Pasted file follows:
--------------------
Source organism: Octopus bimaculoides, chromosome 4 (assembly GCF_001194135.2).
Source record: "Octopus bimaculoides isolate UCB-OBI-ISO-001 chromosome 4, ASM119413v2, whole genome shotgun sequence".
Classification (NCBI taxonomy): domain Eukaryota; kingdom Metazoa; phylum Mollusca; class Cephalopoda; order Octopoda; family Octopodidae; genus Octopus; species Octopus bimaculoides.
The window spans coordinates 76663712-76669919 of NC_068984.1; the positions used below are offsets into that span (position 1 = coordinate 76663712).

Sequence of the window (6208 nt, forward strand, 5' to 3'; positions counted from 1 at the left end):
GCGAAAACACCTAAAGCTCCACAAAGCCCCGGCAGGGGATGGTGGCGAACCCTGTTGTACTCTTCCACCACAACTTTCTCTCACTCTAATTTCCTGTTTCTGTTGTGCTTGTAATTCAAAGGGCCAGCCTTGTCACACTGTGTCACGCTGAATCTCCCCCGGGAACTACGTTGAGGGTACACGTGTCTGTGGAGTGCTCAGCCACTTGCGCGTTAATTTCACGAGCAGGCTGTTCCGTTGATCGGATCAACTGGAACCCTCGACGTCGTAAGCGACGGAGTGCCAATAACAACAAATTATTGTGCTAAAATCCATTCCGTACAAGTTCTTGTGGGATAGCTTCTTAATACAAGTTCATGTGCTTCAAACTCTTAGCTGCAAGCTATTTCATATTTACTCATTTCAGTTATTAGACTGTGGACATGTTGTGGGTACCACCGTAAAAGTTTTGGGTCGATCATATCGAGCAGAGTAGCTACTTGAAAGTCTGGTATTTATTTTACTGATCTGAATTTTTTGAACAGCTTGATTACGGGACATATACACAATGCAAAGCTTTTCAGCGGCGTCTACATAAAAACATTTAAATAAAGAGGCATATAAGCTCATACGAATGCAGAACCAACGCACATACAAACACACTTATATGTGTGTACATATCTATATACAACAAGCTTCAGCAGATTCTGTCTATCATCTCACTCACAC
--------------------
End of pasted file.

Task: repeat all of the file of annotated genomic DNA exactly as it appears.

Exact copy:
Source organism: Octopus bimaculoides, chromosome 4 (assembly GCF_001194135.2).
Source record: "Octopus bimaculoides isolate UCB-OBI-ISO-001 chromosome 4, ASM119413v2, whole genome shotgun sequence".
Classification (NCBI taxonomy): domain Eukaryota; kingdom Metazoa; phylum Mollusca; class Cephalopoda; order Octopoda; family Octopodidae; genus Octopus; species Octopus bimaculoides.
The window spans coordinates 76663712-76669919 of NC_068984.1; the positions used below are offsets into that span (position 1 = coordinate 76663712).

Sequence of the window (6208 nt, forward strand, 5' to 3'; positions counted from 1 at the left end):
GCGAAAACACCTAAAGCTCCACAAAGCCCCGGCAGGGGATGGTGGCGAACCCTGTTGTACTCTTCCACCACAACTTTCTCTCACTCTAATTTCCTGTTTCTGTTGTGCTTGTAATTCAAAGGGCCAGCCTTGTCACACTGTGTCACGCTGAATCTCCCCCGGGAACTACGTTGAGGGTACACGTGTCTGTGGAGTGCTCAGCCACTTGCGCGTTAATTTCACGAGCAGGCTGTTCCGTTGATCGGATCAACTGGAACCCTCGACGTCGTAAGCGACGGAGTGCCAATAACAACAAATTATTGTGCTAAAATCCATTCCGTACAAGTTCTTGTGGGATAGCTTCTTAATACAAGTTCATGTGCTTCAAACTCTTAGCTGCAAGCTATTTCATATTTACTCATTTCAGTTATTAGACTGTGGACATGTTGTGGGTACCACCGTAAAAGTTTTGGGTCGATCATATCGAGCAGAGTAGCTACTTGAAAGTCTGGTATTTATTTTACTGATCTGAATTTTTTGAACAGCTTGATTACGGGACATATACACAATGCAAAGCTTTTCAGCGGCGTCTACATAAAAACATTTAAATAAAGAGGCATATAAGCTCATACGAATGCAGAACCAACGCACATACAAACACACTTATATGTGTGTACATATCTATATACAACAAGCTTCAGCAGATTCTGTCTATCATCTCACTCACAC